Supreme Court Rules That Prejudice Is Not a Required Element To Establish Waiver of an Agreement To Arbitrate
Robyn Morgan worked as an hourly employee at a Taco Bell franchise owned by Sundance. When applying for the job, Morgan signed an agreement to arbitrate any employment dispute. Despite that agreement, Morgan filed a nationwide collective action asserting that Sundance had violated federal law regarding overtime payment.
Sundance initially defended against the lawsuit as if no arbitration agreement existed, filing a motion to dismiss (which the district court denied) and engaging in mediation (which was unsuccessful). Then — nearly eight months after Morgan filed the lawsuit — Sundance moved to stay the litigation and compel arbitration under the Federal Arbitration Act (FAA).
Morgan opposed the motion, arguing that Sundance had waived its right to arbitrate by litigating for so long. The district court and the court of appeals applied Eighth Circuit precedent, under which a party waives its right to arbitration if it knew of the right; “acted inconsistently with that right”; and “prejudiced the other party by its inconsistent actions.” The district court ruled that Morgan was prejudiced by Sundance’s actions. The Eighth Circuit disagreed and ordered the parties to arbitrate the dispute.
The prejudice requirement is not a feature of federal waiver law generally. The Eighth Circuit adopted that requirement because of the “federal policy favoring arbitration.” Other courts have rejected such a requirement. The Supreme Court granted certiorari to resolve the split over whether federal courts may adopt an arbitration-specific waiver rule demanding a showing of prejudice.
The Supreme Court held that the Eighth Circuit erred in conditioning a waiver of the right to arbitrate on a showing of prejudice. According to the Court, federal courts have generally resolved cases like this one as a matter of federal law, using the terminology of waiver. The parties disputed whether that framework is correct. The Court reasoned that “federal courts may not create arbitration-specific variants of federal procedural rules, like those concerning waiver, based on the FAA’s ‘policy favoring arbitration.’” That policy “is merely an acknowledgment of the FAA’s commitment to overrule the judiciary’s longstanding refusal to enforce agreements to arbitrate and to place such agreements upon the same footing as other contracts.”
Outside the arbitration context, a federal court assessing waiver does not generally ask about prejudice. The Supreme Court observed that waiver “is the intentional relinquishment or abandonment of a known right.” To decide whether a waiver has occurred, the court focuses on the actions of the person who held the right; the court seldom considers the effects of those actions on the opposing party. “That analysis applies to the waiver of a contractual right, as of any other.”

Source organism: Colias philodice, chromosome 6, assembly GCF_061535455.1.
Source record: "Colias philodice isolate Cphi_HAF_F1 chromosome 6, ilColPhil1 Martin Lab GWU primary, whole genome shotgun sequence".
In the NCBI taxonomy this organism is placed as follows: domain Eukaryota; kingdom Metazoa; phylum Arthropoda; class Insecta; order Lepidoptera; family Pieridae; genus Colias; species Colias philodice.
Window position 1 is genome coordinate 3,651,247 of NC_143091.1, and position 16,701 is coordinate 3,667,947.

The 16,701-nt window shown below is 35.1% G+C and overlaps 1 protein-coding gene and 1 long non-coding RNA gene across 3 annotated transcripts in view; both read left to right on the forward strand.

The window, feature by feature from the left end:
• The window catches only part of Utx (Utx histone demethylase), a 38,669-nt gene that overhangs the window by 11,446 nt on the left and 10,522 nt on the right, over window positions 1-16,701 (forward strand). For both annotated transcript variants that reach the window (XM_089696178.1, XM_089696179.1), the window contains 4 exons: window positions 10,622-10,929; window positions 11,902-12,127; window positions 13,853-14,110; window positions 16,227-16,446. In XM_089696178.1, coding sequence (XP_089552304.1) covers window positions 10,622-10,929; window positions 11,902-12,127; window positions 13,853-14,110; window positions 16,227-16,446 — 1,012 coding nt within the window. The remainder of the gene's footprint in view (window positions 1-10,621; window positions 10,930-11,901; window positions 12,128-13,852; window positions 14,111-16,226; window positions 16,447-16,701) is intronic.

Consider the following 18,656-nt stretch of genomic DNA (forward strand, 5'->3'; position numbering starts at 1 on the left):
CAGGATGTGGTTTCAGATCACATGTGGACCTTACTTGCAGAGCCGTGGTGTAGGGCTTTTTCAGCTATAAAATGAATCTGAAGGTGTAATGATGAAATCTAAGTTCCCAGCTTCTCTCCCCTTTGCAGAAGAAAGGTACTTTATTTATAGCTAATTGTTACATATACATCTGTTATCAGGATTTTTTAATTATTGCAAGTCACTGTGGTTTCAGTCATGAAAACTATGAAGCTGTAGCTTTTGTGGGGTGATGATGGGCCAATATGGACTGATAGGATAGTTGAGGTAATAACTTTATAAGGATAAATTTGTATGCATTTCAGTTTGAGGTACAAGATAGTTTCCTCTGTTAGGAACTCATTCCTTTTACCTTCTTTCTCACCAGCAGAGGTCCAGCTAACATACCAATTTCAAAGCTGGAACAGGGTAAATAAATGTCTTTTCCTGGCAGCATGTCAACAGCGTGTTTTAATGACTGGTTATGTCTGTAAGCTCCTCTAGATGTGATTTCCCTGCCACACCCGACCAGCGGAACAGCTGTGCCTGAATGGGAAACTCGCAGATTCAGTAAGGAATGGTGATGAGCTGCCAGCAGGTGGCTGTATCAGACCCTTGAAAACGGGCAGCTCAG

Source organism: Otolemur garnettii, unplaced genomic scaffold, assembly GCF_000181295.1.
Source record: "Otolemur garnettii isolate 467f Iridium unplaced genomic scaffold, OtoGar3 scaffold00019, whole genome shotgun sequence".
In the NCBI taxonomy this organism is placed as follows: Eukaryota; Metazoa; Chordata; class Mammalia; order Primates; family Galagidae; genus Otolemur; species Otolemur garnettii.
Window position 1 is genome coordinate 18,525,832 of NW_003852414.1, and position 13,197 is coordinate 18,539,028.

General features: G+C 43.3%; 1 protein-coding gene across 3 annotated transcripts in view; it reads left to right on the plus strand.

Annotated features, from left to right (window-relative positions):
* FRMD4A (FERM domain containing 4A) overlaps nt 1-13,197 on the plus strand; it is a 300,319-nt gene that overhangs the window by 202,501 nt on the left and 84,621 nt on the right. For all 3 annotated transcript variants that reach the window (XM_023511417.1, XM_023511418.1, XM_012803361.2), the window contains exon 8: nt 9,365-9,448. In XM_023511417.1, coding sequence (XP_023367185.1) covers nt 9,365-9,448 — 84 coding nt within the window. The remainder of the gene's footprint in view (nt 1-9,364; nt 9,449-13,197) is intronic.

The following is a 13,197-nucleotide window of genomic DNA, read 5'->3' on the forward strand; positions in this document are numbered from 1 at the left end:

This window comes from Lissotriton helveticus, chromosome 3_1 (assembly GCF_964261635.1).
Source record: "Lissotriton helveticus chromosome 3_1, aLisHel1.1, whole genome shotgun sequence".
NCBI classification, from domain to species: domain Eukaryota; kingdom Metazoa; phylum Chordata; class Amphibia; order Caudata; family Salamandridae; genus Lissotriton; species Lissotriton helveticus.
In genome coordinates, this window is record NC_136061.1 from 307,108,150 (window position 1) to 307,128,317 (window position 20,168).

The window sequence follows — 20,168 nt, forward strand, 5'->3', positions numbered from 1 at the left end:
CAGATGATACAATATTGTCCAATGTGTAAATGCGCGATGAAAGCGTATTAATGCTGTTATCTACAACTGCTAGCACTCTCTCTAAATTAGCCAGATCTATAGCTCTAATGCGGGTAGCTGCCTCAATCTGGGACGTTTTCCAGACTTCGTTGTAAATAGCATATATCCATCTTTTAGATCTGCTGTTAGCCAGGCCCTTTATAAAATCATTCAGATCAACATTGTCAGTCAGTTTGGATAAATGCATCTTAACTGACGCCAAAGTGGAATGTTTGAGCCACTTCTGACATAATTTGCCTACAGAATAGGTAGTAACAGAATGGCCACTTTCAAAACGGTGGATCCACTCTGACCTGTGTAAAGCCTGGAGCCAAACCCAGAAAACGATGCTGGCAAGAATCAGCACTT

The Court reasoned that “a court must hold a party to its arbitration contract just as the court would to any other kind. But a court may not devise novel rules to favor arbitration over litigation. The federal policy is about treating arbitration contracts like all others, not about fostering arbitration.”
The Court observed that the text of the FAA “makes clear that courts are not to create arbitration-specific procedural rules like the one here.” Section 6 of the FAA provides that any application under the statute—including an application to stay litigation or compel arbitration—“shall be made and heard in the manner provided by law for the making and hearing of motions” (unless the statute says otherwise). A directive to treat arbitration applications “in the manner provided by law” for all other motions is simply a command to apply the usual federal procedural rules, including any rules relating to a motion’s timeliness. Because the usual federal rule of waiver does not include a prejudice requirement, Section 6 instructs that prejudice is not a condition of finding that a party waived its right to stay litigation or compel arbitration under the FAA.
Stripped of its prejudice requirement, the Court concluded that “the Eighth Circuit’s current waiver inquiry would focus on Sundance’s conduct. Did Sundance knowingly relinquish the right to arbitrate by acting inconsistently with that right?” According to the Court, on remand, the Court of Appeals may resolve that question, or determine that a different procedural framework (such as forfeiture) is appropriate. The Court made it clear that “its sole holding today is that it may not make up a new procedural rule based on the FAA’s ‘policy favoring arbitration.’”
The Morgan decision demonstrates that employers who have arbitration agreements risk waiving their right to arbitrate covered disputes if they take actions that are inconsistent with the agreement.
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